The Employment Non-Discrimination Act (ENDA) passed the Senate today, with 64 senators voting in favor. ENDA was first introduced 20 years ago, and this is the first time it has passed the Senate. Jeff Merkley (D-Ore.) proposed the version that advanced Thursday. Its prospects are more unclear in the House, where observers such as Senate Majority Leader Harry Reid (D-Nev.) think there are enough votes to pass the legislation if Speaker John Boehner (R-Ohio) were to allow it to come to a vote. He has expressed opposition to the bill, so it may not be brought up.
ENDA would make it illegal for employers to discriminate against workers based on their sexual orientation or gender identity. Currently, 29 states allow workers to be fired for being gay and 33 allow workers to be fired for being transgender.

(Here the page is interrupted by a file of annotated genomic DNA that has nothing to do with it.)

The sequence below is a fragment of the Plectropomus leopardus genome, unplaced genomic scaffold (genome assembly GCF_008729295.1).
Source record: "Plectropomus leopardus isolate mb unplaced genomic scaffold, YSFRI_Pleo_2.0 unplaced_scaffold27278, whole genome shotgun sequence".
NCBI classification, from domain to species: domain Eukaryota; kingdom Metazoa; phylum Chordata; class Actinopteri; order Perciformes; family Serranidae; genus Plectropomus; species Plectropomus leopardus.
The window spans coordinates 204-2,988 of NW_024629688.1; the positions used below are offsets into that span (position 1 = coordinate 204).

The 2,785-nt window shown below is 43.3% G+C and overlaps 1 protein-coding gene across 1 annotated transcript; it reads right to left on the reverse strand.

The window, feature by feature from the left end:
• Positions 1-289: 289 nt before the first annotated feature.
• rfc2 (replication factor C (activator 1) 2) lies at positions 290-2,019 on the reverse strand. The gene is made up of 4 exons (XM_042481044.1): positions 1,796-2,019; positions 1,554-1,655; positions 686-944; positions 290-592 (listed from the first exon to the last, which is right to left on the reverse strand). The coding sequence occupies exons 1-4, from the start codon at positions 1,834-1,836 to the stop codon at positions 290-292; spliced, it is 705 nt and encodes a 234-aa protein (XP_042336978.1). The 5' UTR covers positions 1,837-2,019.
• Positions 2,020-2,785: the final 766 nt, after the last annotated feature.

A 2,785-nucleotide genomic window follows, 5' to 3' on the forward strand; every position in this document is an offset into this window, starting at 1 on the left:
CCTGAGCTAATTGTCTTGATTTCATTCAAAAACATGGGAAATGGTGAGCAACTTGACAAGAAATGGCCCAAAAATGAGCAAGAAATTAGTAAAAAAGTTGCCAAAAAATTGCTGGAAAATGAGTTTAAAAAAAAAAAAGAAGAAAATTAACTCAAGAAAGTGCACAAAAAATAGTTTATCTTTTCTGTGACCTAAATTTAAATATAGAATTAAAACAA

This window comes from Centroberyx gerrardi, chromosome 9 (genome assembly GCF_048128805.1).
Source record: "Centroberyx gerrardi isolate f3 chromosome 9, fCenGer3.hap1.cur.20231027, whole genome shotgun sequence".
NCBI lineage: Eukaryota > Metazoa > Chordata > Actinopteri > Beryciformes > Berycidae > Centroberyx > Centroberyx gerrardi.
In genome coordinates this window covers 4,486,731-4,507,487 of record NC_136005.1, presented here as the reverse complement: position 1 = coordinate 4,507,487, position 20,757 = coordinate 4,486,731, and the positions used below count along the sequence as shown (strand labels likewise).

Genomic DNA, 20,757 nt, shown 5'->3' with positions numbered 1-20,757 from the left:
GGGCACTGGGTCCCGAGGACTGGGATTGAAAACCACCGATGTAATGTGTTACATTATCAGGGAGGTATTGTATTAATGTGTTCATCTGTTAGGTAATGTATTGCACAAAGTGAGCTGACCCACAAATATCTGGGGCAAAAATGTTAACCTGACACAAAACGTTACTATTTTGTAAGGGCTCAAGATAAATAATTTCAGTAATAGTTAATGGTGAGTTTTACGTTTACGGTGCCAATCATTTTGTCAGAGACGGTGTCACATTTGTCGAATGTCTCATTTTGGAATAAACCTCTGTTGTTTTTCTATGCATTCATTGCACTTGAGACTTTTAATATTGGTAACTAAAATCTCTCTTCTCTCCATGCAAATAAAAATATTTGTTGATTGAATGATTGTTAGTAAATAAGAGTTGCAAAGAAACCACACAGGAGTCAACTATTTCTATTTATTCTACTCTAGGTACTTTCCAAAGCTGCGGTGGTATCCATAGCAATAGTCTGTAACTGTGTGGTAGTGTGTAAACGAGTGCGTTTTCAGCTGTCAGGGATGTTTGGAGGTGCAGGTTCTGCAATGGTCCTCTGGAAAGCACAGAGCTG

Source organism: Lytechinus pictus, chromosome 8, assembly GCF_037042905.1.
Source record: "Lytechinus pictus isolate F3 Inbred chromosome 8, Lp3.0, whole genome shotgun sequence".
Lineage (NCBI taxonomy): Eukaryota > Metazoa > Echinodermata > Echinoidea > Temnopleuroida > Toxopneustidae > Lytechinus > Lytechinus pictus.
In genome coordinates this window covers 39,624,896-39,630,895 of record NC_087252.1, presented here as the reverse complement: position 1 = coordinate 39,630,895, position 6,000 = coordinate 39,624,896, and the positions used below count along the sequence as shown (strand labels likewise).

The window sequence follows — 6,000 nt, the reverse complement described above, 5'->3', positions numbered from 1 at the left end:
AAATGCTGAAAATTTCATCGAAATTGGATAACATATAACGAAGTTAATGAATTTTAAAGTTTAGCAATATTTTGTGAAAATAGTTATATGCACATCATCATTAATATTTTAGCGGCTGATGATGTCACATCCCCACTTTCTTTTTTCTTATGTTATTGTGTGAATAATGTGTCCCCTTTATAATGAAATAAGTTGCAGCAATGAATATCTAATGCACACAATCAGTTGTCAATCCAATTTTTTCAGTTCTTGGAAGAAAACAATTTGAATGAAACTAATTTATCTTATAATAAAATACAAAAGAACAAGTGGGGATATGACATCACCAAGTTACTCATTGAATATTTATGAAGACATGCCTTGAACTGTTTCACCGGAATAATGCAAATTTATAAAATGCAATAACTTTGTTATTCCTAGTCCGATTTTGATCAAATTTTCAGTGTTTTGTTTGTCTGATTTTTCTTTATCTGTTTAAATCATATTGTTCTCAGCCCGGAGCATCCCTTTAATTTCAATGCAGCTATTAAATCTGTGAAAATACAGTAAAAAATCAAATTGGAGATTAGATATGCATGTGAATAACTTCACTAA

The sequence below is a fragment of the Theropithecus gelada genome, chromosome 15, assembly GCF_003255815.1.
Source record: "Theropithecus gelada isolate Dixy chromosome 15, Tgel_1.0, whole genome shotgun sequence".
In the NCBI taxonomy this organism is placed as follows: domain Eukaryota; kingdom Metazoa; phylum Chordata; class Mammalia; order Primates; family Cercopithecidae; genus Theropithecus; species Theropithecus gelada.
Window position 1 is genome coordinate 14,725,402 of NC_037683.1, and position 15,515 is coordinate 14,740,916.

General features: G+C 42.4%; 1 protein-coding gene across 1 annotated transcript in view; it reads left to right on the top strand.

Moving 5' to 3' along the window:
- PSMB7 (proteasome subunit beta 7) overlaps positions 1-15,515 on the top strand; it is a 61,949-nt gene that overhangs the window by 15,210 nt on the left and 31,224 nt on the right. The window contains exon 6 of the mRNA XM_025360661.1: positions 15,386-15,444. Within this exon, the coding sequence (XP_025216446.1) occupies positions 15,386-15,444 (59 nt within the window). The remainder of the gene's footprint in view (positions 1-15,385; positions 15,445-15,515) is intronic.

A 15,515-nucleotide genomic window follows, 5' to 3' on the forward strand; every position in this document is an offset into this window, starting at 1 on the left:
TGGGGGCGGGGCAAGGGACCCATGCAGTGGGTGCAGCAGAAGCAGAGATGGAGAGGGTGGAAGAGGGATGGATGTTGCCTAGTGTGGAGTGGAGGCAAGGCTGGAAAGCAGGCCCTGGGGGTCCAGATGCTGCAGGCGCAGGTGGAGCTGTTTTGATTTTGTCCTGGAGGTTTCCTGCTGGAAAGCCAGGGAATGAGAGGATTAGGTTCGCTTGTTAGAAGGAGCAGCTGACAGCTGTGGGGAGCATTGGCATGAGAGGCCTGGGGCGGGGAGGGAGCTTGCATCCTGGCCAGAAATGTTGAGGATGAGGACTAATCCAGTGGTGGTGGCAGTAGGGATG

Every Democrat and Independent member of the Senate voted yes on the vote. They were joined by 10 Republicans: Kelly Ayotte (R-N.H.), Susan Collins (R-Maine), Jeff Flake (R-Ariz.), Orrin Hatch (R-Utah), Dean Heller (R-Nev.), Mark Kirk (R-Ill.), John McCain (R-Ariz.), Lisa Murkowski (R-Alaska), Rob Portman (R-Ohio) and Pat Toomey (R-Pa.).
This article was originally printed on AFL-CIO on November 7, 2013. Reprinted with permission.
About the Author: Kenneth Quinnell is a long-time blogger, campaign staffer and political activist whose writings have appeared on AFL-CIO, Daily Kos, Alternet, the Guardian Online, Media Matters for America, Think Progress, Campaign for America’s Future and elsewhere.